Age Suggestion: 10+

The Book

Ginger has lived in seclusion, with only her aunt Malgarel and her blue cat, Halcyon, to keep her company. Her sheltered, idyllic life is turned upside-down when her home is attacked by messengers from the world of fae. Accompanied by Halcyon (who may or may not be more than just a cat), an irascible wysling named Azrael, and a loyal fire elemental named Salazar, Ginger ventures into the world of fae to bring a ruthless Queen to justice.

My Thoughts

This was a cute, innocent romp into the world of fantasy, and I loved it! It was such fun to read, and left me feeling happy and satisfied. So many books these days tend to drain my emotions or end unsatisfactorily, and this was a nice break from that.

The plot itself is relatively simple, and I mean that as a compliment. It was refreshing to enjoy a story that wasn’t convoluted or incredibly complex (as much as I love that kind of book too), where the plot was a straightforward good vs. evil with a bit of magic thrown in. There’s absolutely nothing wrong with simplicity, nothing wrong with books that don’t attempt to tackle the problems of the world, and rather just give us a good story.

That’s not to say that there weren’t unique elements. I don’t know that I’ve ever before read a fantasy novel where the core group of questers (is that a word…I don’t know…) included a small petulant child and a really cute dog. So that made for some really interesting dynamics in the group as things went along.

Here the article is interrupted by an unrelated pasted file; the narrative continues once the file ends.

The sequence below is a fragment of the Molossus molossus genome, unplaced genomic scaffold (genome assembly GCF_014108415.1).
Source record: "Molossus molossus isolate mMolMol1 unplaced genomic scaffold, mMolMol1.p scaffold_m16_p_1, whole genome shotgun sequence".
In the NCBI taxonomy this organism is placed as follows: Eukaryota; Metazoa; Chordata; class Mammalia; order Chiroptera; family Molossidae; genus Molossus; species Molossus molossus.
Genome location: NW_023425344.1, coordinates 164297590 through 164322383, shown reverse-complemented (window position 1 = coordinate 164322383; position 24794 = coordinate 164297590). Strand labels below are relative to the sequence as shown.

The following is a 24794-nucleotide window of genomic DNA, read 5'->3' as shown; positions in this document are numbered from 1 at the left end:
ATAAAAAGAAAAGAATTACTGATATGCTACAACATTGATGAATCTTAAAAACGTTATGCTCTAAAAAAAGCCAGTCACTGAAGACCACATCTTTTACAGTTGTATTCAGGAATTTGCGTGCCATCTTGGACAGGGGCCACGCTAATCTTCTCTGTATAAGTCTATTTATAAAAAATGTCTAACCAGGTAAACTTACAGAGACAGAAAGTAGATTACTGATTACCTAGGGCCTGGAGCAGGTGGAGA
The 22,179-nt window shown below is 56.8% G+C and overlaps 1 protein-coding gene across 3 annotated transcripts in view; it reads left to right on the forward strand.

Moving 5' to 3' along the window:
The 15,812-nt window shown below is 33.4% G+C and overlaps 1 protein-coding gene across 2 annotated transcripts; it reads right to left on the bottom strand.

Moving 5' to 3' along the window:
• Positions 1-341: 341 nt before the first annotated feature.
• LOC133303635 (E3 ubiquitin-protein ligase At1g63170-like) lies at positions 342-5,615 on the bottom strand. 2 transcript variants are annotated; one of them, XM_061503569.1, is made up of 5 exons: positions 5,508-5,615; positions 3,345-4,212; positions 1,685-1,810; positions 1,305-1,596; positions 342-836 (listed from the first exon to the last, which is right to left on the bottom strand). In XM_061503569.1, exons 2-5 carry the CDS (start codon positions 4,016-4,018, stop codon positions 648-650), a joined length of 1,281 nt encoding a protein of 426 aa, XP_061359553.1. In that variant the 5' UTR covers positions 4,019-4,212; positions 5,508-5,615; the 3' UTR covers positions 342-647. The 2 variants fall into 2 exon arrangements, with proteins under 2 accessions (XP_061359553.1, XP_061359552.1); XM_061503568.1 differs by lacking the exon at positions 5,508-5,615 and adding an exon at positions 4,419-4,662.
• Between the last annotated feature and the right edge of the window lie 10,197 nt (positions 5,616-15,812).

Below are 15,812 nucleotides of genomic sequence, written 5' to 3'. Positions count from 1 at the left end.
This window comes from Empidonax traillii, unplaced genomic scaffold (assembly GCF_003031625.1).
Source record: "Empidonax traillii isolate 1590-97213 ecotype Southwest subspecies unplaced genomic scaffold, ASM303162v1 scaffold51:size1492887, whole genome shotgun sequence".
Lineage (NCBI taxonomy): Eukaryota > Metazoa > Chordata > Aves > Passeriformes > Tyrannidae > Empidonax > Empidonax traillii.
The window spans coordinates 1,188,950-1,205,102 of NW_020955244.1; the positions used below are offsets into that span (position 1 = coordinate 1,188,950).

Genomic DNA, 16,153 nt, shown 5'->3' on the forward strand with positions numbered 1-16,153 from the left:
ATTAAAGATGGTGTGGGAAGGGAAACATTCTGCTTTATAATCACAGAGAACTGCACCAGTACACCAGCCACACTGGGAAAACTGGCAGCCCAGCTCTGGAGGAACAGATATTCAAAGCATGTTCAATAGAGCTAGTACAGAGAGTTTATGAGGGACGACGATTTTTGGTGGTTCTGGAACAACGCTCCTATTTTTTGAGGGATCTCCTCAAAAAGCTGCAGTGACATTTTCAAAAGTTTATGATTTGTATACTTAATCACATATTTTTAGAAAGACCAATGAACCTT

The best part of this book was definitely, without a doubt, the dialogue! It’s funny and touching and kept me interested the whole time. And Mirriam is not afraid to layer the sass and bantering on thick! Often I read books that have a little bit of banter and then it’s not enough and I’m left wanting more, maybe because the author was afraid of overdoing it. Paper Crowns has just enough. It’s not forced and it all flows well with the story and the characters. It makes it more realistic too – because even on a dangerous quest, a regular group of people isn’t going to be solemn and single-minded the whole time. There will be little annoyances and quibbles and teasing and laughter. And she captured that so well.

Hal is the best. *tapes my mouth shut* *talks about Hal for twenty minutes, but luckily you can’t understand any of it because there’s tape on my mouth and SPOILERS*

Ginger herself was such a refreshing main character! She was sarcastic and independent without being the kind of stereotypical “tough girl” that gets on my nerves. There was a feminine side to her, a vulnerable side, the side that likes to buy pretty craft paper and fold it into birds and flowers. It was a beautiful balance that I really appreciated.